Ready or Not #161: Documenting Our Treasures (Form)

Recently I wrote an article about taking pictures and documenting your possessions (Article #26 – Documenting Your Treasures at  This is a follow-up article, with something that will actually be helpful.  I have posted a form (see below) that will help you document and keep track of your valuables in an easy, orderly fashion.

My mom was actually the person that got me moving on it.  She read my article and asked why I hadn’t made a form that everybody could use (including non-computer savvy people) that was easy to follow, easy to use and asked all of the potential questions that would need to be answered for the insurance company and/or police.  Well “duh.”  I guess that is one of the reasons we need our moms, so they can point out the obvious, that obviously we didn’t see.  Thanks mom.

I created the form so that there could be two items documented on each page, just to save space (another suggestion from my mom).  It also has all of the questions that need to be asked such as: Purchase Date, Purchased From, Purchase Price, Appraisal Value, Appraisal Date, Appraised By, Quantity, Item, Description and Comment/Notes.  Under Item Description or Comments/Notes is where you can put the serial #, model # and warranty information.  Of course you won’t have to use all of the questions on each item, but they are there when you need them.  You can also use the Comment/Notes section to tell a story about the artifact (great-grandma’s clock that came across the plains in a wagon), or make special notes as to the disposition of an item upon your death (great-granddaughter, Emily Sue, gets the necklace with the blue sapphire surrounded by diamonds).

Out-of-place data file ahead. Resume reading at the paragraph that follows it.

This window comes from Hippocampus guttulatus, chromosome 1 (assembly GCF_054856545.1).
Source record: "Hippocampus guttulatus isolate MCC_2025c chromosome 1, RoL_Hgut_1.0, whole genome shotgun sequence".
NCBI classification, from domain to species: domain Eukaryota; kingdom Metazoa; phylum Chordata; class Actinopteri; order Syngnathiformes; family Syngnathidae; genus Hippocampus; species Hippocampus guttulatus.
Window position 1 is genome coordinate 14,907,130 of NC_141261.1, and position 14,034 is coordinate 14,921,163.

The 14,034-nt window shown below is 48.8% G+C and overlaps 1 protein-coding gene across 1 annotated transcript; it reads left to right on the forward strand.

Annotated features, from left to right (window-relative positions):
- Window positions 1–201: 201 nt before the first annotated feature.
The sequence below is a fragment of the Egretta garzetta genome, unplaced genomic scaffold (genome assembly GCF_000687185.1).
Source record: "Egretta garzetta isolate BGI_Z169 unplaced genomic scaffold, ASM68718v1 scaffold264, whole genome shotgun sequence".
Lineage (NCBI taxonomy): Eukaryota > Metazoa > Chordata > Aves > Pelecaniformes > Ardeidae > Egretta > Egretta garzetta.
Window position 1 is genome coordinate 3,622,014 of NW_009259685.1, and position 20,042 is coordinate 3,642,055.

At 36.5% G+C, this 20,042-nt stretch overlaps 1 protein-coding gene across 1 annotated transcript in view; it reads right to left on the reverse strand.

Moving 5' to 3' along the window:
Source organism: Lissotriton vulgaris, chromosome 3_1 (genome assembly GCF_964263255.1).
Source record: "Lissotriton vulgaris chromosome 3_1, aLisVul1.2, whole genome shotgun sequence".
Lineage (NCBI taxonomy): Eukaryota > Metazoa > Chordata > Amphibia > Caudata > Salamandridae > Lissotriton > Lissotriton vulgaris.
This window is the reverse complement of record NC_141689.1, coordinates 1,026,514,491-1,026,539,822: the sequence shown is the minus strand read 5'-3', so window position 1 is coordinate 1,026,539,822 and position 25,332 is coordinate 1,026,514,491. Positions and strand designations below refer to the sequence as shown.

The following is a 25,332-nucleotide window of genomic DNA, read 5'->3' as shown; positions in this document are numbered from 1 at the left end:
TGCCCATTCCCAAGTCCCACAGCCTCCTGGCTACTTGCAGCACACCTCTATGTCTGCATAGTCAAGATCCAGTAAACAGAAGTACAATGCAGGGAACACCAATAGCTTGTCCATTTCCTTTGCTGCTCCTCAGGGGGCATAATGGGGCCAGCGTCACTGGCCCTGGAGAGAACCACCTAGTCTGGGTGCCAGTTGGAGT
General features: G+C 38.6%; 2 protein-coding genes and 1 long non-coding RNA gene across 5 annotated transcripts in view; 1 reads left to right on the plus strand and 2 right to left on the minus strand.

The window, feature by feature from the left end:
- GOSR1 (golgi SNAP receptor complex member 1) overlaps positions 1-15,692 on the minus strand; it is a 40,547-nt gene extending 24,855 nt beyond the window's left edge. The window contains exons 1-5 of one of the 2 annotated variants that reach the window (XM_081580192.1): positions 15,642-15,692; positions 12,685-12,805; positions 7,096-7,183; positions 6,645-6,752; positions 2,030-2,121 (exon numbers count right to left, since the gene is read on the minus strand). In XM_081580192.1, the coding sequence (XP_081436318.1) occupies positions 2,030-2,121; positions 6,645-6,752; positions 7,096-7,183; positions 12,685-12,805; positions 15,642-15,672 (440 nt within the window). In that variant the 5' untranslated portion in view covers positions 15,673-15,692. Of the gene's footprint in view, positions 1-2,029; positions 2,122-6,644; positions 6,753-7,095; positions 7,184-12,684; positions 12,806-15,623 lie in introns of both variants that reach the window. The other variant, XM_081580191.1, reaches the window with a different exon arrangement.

You will notice that the area on the right, next to the question section, there is a bit of open space; this space was left there on purpose.  You will take digital pictures of each item that you want to document and then place the picture in that open area.  The picture may seem a little small, but that is what is nice about having all of this saved on the computer.  If you need to see more detail of the item, you can just re-size the picture to be larger while looking at it, and then re-size it back down to fit in its original place.

Another handy thing that you can do, if you have access to a scanner, is to scan the original sales receipt in and put it below the picture of the item.  It might cover up some of the comments area, but you can adapt your information to make it all work.

Also, this form is adaptable to any situation that you have.  If you have a bunch of similar items and you want to take a picture of all of them together, and document them all together, you can easily change it to take up the whole page.  Too easy.

After you have completed, or as you are completing it, you can either print it off page by page and put your information in a notebook, under different sections like: tools, jewelry, appliances, art, vehicles, yard equipment, etc. and/or you can save it in variety of labeled folders on a thumb drive, a disc and your computer.  The handy thing about this is that if you lose everything in a fire or flood, or explosion like in north Salt Lake last week, you can e-mail the information to your insurance agent.  If you have something stolen, you can either e-mail the information to the police, or when they visit your house, you can physically show them your detailed report.  I plan on saving mine on my thumb drive and my back-up thumb drive.  If you do a little bit of work now, it could potentially save you a lot of grief later.  Or, you can print it out and put it in a binder.

And as for the next time I write about something that you might find useful, I’ll try not to wait for my mom to point out the obvious, but instead I’ll try to be on the ball and get a form or spreadsheet made up so that you can use it right away.

Here is the form. It is in an Excel 2007 format.  Family Estate Inventory Worksheet. Here is the Family Estate Inventory Worksheet in Excel 2004.

Leave a Reply